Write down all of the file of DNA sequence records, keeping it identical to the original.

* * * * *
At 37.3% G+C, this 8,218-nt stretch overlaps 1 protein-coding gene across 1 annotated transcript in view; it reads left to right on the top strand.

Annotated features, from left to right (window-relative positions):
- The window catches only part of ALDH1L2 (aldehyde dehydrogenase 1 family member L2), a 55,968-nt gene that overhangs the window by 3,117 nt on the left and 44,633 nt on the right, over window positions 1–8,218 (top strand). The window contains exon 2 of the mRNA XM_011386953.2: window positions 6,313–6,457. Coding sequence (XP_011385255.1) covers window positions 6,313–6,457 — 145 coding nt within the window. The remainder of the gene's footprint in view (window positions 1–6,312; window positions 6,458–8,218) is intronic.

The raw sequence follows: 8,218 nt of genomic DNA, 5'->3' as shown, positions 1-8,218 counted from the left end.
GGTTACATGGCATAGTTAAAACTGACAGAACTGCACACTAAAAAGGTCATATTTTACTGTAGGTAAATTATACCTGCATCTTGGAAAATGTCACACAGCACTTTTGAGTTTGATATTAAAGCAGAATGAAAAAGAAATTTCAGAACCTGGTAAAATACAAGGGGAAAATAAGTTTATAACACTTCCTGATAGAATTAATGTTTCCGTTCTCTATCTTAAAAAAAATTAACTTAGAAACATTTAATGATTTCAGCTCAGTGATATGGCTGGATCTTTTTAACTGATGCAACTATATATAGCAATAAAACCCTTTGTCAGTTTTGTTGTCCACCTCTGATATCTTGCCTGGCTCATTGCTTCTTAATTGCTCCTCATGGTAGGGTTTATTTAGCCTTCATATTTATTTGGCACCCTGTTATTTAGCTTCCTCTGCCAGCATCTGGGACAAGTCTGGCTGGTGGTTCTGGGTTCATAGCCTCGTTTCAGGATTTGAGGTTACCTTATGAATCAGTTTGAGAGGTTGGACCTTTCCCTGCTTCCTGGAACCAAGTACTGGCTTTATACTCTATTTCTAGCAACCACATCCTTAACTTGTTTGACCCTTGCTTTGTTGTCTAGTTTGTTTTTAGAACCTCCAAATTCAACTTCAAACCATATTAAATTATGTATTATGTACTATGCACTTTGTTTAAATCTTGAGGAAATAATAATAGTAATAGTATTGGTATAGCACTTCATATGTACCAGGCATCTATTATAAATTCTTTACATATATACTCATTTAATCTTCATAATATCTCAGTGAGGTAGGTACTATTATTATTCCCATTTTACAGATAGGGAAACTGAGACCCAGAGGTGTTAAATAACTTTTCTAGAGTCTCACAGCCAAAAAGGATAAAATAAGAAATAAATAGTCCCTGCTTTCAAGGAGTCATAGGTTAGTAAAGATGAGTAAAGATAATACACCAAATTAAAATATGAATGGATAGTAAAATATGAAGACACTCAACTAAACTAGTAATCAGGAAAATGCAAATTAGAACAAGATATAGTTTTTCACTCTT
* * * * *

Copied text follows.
At 37.3% G+C, this 8,218-nt stretch overlaps 1 protein-coding gene across 1 annotated transcript in view; it reads left to right on the top strand.

Annotated features, from left to right (window-relative positions):
- The window catches only part of ALDH1L2 (aldehyde dehydrogenase 1 family member L2), a 55,968-nt gene that overhangs the window by 3,117 nt on the left and 44,633 nt on the right, over window positions 1–8,218 (top strand). The window contains exon 2 of the mRNA XM_011386953.2: window positions 6,313–6,457. Coding sequence (XP_011385255.1) covers window positions 6,313–6,457 — 145 coding nt within the window. The remainder of the gene's footprint in view (window positions 1–6,312; window positions 6,458–8,218) is intronic.

The raw sequence follows: 8,218 nt of genomic DNA, 5'->3' as shown, positions 1-8,218 counted from the left end.
GGTTACATGGCATAGTTAAAACTGACAGAACTGCACACTAAAAAGGTCATATTTTACTGTAGGTAAATTATACCTGCATCTTGGAAAATGTCACACAGCACTTTTGAGTTTGATATTAAAGCAGAATGAAAAAGAAATTTCAGAACCTGGTAAAATACAAGGGGAAAATAAGTTTATAACACTTCCTGATAGAATTAATGTTTCCGTTCTCTATCTTAAAAAAAATTAACTTAGAAACATTTAATGATTTCAGCTCAGTGATATGGCTGGATCTTTTTAACTGATGCAACTATATATAGCAATAAAACCCTTTGTCAGTTTTGTTGTCCACCTCTGATATCTTGCCTGGCTCATTGCTTCTTAATTGCTCCTCATGGTAGGGTTTATTTAGCCTTCATATTTATTTGGCACCCTGTTATTTAGCTTCCTCTGCCAGCATCTGGGACAAGTCTGGCTGGTGGTTCTGGGTTCATAGCCTCGTTTCAGGATTTGAGGTTACCTTATGAATCAGTTTGAGAGGTTGGACCTTTCCCTGCTTCCTGGAACCAAGTACTGGCTTTATACTCTATTTCTAGCAACCACATCCTTAACTTGTTTGACCCTTGCTTTGTTGTCTAGTTTGTTTTTAGAACCTCCAAATTCAACTTCAAACCATATTAAATTATGTATTATGTACTATGCACTTTGTTTAAATCTTGAGGAAATAATAATAGTAATAGTATTGGTATAGCACTTCATATGTACCAGGCATCTATTATAAATTCTTTACATATATACTCATTTAATCTTCATAATATCTCAGTGAGGTAGGTACTATTATTATTCCCATTTTACAGATAGGGAAACTGAGACCCAGAGGTGTTAAATAACTTTTCTAGAGTCTCACAGCCAAAAAGGATAAAATAAGAAATAAATAGTCCCTGCTTTCAAGGAGTCATAGGTTAGTAAAGATGAGTAAAGATAATACACCAAATTAAAATATGAATGGATAGTAAAATATGAAGACACTCAACTAAACTAGTAATCAGGAAAATGCAAATTAGAACAAGATATAGTTTTTCACTCTT